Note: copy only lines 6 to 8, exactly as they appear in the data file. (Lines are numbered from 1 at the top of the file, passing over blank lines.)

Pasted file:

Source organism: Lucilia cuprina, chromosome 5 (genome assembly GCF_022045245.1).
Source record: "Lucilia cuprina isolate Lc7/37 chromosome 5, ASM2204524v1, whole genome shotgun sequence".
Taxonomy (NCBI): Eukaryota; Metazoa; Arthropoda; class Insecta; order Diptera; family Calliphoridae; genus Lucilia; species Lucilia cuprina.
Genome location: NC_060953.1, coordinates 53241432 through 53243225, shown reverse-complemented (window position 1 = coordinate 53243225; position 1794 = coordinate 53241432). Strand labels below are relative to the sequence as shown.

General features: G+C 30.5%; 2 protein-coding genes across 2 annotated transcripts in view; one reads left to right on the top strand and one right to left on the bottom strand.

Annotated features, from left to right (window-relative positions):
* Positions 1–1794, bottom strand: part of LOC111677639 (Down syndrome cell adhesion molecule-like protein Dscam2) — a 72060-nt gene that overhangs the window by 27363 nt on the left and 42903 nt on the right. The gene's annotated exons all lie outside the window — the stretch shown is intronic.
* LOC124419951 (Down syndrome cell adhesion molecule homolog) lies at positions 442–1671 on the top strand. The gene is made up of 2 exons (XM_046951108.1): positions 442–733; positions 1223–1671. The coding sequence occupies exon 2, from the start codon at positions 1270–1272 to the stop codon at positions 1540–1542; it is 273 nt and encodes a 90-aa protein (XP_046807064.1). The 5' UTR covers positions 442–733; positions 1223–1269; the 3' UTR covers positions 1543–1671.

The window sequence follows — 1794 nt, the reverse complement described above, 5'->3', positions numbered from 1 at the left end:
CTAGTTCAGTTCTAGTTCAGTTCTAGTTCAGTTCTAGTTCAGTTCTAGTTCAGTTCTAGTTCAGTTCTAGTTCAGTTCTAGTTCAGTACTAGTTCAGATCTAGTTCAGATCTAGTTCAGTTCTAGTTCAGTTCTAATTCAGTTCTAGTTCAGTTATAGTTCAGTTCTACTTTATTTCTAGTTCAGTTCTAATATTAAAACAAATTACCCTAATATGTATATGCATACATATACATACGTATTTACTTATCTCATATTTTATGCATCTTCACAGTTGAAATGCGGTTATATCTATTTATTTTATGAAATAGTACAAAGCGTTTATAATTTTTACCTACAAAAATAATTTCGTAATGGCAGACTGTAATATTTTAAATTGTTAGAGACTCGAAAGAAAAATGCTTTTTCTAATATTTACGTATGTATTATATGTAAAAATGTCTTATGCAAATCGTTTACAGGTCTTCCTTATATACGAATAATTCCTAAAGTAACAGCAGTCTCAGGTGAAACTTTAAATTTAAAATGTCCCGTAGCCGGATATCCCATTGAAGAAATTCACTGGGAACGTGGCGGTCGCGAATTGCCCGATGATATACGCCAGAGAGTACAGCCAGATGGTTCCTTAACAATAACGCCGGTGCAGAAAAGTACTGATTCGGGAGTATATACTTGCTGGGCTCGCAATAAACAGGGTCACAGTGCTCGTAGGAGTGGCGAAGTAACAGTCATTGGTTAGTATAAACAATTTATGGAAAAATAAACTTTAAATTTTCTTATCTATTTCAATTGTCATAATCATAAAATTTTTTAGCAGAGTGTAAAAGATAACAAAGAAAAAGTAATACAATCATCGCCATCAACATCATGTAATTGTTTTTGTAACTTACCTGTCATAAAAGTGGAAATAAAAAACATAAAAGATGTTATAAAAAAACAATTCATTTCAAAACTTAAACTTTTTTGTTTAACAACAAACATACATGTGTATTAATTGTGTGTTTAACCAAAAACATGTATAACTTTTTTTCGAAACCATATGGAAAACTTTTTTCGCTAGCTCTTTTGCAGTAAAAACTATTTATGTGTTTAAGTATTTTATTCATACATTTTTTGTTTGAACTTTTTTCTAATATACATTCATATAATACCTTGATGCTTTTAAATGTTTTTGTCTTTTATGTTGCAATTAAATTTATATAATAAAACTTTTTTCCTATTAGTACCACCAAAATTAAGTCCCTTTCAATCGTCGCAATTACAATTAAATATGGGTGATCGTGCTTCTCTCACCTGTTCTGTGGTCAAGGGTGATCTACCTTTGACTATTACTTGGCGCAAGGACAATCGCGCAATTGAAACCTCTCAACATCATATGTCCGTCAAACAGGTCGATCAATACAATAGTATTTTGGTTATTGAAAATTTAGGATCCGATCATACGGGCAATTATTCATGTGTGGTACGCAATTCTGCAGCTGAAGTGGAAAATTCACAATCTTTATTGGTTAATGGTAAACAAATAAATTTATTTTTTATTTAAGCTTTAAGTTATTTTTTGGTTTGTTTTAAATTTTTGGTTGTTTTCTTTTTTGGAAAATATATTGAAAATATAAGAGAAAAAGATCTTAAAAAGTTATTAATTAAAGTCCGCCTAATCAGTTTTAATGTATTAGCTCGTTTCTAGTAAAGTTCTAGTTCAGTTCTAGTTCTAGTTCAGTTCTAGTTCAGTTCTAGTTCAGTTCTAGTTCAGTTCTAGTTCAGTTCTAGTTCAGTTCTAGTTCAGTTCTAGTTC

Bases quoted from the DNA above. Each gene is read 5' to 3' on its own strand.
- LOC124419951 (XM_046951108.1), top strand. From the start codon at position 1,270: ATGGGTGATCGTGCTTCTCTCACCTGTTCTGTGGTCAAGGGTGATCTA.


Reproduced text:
Annotated features, from left to right (window-relative positions):
* Positions 1–1794, bottom strand: part of LOC111677639 (Down syndrome cell adhesion molecule-like protein Dscam2) — a 72060-nt gene that overhangs the window by 27363 nt on the left and 42903 nt on the right. The gene's annotated exons all lie outside the window — the stretch shown is intronic.
* LOC124419951 (Down syndrome cell adhesion molecule homolog) lies at positions 442–1671 on the top strand. The gene is made up of 2 exons (XM_046951108.1): positions 442–733; positions 1223–1671. The coding sequence occupies exon 2, from the start codon at positions 1270–1272 to the stop codon at positions 1540–1542; it is 273 nt and encodes a 90-aa protein (XP_046807064.1). The 5' UTR covers positions 442–733; positions 1223–1269; the 3' UTR covers positions 1543–1671.